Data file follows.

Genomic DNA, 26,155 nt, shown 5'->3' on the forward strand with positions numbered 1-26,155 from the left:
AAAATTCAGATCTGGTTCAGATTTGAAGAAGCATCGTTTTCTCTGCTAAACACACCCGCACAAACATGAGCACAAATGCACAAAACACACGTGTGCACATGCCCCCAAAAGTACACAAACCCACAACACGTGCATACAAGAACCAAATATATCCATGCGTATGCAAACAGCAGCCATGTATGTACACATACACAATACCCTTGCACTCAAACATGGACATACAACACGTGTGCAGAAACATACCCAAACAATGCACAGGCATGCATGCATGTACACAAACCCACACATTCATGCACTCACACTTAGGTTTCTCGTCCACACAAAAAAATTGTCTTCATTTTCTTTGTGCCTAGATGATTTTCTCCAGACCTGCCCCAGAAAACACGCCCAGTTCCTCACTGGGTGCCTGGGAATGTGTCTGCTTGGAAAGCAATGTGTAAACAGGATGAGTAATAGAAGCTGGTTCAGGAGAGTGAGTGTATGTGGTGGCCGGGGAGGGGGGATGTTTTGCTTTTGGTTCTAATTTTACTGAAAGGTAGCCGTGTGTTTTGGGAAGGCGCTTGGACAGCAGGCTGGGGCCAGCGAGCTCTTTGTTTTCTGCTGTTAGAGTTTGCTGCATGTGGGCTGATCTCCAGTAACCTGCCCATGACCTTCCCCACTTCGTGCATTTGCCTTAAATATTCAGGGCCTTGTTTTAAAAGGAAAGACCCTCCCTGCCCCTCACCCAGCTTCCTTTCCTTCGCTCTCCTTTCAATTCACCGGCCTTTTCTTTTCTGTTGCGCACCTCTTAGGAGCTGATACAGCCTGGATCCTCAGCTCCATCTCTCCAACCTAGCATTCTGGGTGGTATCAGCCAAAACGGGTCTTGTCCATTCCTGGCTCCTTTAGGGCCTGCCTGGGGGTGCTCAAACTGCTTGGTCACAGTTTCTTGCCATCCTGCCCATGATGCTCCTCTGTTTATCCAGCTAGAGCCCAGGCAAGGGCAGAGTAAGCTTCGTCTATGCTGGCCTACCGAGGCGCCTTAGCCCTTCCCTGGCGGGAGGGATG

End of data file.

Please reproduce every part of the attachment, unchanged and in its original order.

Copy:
Genomic DNA, 26,155 nt, shown 5'->3' on the forward strand with positions numbered 1-26,155 from the left:
AAAATTCAGATCTGGTTCAGATTTGAAGAAGCATCGTTTTCTCTGCTAAACACACCCGCACAAACATGAGCACAAATGCACAAAACACACGTGTGCACATGCCCCCAAAAGTACACAAACCCACAACACGTGCATACAAGAACCAAATATATCCATGCGTATGCAAACAGCAGCCATGTATGTACACATACACAATACCCTTGCACTCAAACATGGACATACAACACGTGTGCAGAAACATACCCAAACAATGCACAGGCATGCATGCATGTACACAAACCCACACATTCATGCACTCACACTTAGGTTTCTCGTCCACACAAAAAAATTGTCTTCATTTTCTTTGTGCCTAGATGATTTTCTCCAGACCTGCCCCAGAAAACACGCCCAGTTCCTCACTGGGTGCCTGGGAATGTGTCTGCTTGGAAAGCAATGTGTAAACAGGATGAGTAATAGAAGCTGGTTCAGGAGAGTGAGTGTATGTGGTGGCCGGGGAGGGGGGATGTTTTGCTTTTGGTTCTAATTTTACTGAAAGGTAGCCGTGTGTTTTGGGAAGGCGCTTGGACAGCAGGCTGGGGCCAGCGAGCTCTTTGTTTTCTGCTGTTAGAGTTTGCTGCATGTGGGCTGATCTCCAGTAACCTGCCCATGACCTTCCCCACTTCGTGCATTTGCCTTAAATATTCAGGGCCTTGTTTTAAAAGGAAAGACCCTCCCTGCCCCTCACCCAGCTTCCTTTCCTTCGCTCTCCTTTCAATTCACCGGCCTTTTCTTTTCTGTTGCGCACCTCTTAGGAGCTGATACAGCCTGGATCCTCAGCTCCATCTCTCCAACCTAGCATTCTGGGTGGTATCAGCCAAAACGGGTCTTGTCCATTCCTGGCTCCTTTAGGGCCTGCCTGGGGGTGCTCAAACTGCTTGGTCACAGTTTCTTGCCATCCTGCCCATGATGCTCCTCTGTTTATCCAGCTAGAGCCCAGGCAAGGGCAGAGTAAGCTTCGTCTATGCTGGCCTACCGAGGCGCCTTAGCCCTTCCCTGGCGGGAGGGATG